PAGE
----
Seychelles continues to lose known and unknown biodiversity due to a lack of funding, manpower and a democratic mechanism to disburse available funding, said the chief executive of Nature Seychelles, a not-for-profit organisation.
Nirmal Shah made the statement in an interview with SNA on his reaction to the outcomes of the recently held 15th meeting of the Conference of the Parties to the Convention on Biological Diversity (COP15).
Held in Montreal, Canada, from December 7 to December 19, COP15 Biodiversity summit was chaired by China and brought together representatives from 188 governments who adopted the Kunming-Montreal Global Biodiversity Framework (GBF).
According to an article from the UN Environment Programme, the framework seeks to address biodiversity loss, restore ecosystems and protect indigenous rights.
“The plan includes concrete measures to halt and reverse nature loss, including putting 30 percent of the planet and 30 percent of degraded ecosystems under protection by 2030. It also contains proposals to increase finance to developing countries,” the article continued.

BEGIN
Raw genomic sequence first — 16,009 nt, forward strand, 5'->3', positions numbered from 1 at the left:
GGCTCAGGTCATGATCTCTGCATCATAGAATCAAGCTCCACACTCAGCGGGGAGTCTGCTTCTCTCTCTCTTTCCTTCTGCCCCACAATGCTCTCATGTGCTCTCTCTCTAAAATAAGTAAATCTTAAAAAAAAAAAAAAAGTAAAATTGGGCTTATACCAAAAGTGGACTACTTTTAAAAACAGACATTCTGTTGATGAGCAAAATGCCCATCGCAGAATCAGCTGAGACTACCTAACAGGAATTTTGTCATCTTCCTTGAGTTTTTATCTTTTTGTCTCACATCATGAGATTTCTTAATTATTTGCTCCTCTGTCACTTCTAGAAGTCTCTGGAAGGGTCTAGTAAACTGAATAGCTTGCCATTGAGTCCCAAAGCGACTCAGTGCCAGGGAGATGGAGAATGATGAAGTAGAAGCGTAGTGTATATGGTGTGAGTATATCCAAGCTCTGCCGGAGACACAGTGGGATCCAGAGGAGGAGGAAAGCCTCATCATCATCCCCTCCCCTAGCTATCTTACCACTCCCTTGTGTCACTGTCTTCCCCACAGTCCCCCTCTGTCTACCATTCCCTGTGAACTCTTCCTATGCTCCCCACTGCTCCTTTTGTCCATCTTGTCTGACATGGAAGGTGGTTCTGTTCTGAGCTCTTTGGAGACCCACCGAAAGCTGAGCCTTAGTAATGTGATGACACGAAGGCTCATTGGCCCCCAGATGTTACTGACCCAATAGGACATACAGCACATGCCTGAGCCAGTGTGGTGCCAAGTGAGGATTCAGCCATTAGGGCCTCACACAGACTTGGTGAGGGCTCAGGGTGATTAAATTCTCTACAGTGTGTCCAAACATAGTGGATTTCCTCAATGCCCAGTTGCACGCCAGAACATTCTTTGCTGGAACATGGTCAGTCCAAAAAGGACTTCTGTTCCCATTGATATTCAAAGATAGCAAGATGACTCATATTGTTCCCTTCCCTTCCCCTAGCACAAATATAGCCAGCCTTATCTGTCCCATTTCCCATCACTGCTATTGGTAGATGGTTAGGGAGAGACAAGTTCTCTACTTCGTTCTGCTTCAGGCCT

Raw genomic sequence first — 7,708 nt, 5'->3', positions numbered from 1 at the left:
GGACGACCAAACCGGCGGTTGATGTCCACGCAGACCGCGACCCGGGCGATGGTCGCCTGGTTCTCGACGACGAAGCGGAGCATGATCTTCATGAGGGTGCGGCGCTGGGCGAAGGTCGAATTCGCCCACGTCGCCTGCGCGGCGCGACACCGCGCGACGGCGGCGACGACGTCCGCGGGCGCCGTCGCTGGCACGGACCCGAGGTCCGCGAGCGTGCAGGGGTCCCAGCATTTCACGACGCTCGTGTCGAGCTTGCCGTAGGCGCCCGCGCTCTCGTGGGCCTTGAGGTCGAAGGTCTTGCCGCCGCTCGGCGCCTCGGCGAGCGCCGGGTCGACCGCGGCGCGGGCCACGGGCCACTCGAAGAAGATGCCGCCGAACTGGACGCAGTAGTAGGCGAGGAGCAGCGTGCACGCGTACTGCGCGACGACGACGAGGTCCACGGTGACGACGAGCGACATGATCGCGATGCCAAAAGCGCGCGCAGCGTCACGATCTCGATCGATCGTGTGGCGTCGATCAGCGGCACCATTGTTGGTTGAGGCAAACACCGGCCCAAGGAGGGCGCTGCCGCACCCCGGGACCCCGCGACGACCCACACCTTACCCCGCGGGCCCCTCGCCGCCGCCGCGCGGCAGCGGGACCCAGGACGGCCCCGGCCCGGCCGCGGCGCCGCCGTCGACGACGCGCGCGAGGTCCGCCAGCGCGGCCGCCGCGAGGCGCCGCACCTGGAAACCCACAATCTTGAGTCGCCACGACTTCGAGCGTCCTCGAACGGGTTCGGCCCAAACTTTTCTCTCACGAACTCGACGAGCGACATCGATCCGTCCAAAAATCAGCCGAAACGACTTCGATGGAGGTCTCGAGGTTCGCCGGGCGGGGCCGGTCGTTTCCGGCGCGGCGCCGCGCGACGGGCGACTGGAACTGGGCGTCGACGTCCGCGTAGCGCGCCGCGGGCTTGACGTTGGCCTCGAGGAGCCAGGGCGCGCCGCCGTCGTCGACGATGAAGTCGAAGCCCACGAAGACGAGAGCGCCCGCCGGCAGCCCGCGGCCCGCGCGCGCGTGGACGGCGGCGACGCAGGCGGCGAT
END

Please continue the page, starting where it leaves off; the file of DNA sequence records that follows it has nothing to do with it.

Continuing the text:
Shah told SNA that while there were some wins during COP 15 “with Seychelles having a high-income status, we are not eligible for many of these funds. There are these discrepancies in the world that unfortunately to which we become victims. We are being told to contribute as a high-income country.”
He explained that many of the impacts of climate change on the Seychelles’ environment, infrastructures and the livelihood of its people are caused by developed countries that continue to emit carbon dioxide into the atmosphere, fuelling climate change.
“It was acknowledged that there is a huge funding gap for the conservation of biodiversity. Seychelles has huge amounts of biodiversity both on land and in the sea, with many being endemic, but we don’t have enough people who are monitoring this, doing research on it, and trying to conserve it due to the lack of funding,” said Shah.
The chief executive added as a result, Seychelles is losing biodiversity without knowing it because they are not being monitored and not enough is known about them. 
“There are species that we have not discovered yet, and we are losing them. One solution is to have already existing large mechanisms, like GEF (Global Environment Facility), to be more democratic and equitable so that more participants can benefit from it, and not just have a government agency or international agency that decides what to do in a country. Yes, NGOs have benefited from the GEF for many years, but it is not enough,” he continued.
Nature Seychelles is a leading environmental non-governmental organisation in Seychelles and is involved in environmental conservation and management. 

Source: Seychelles News Agency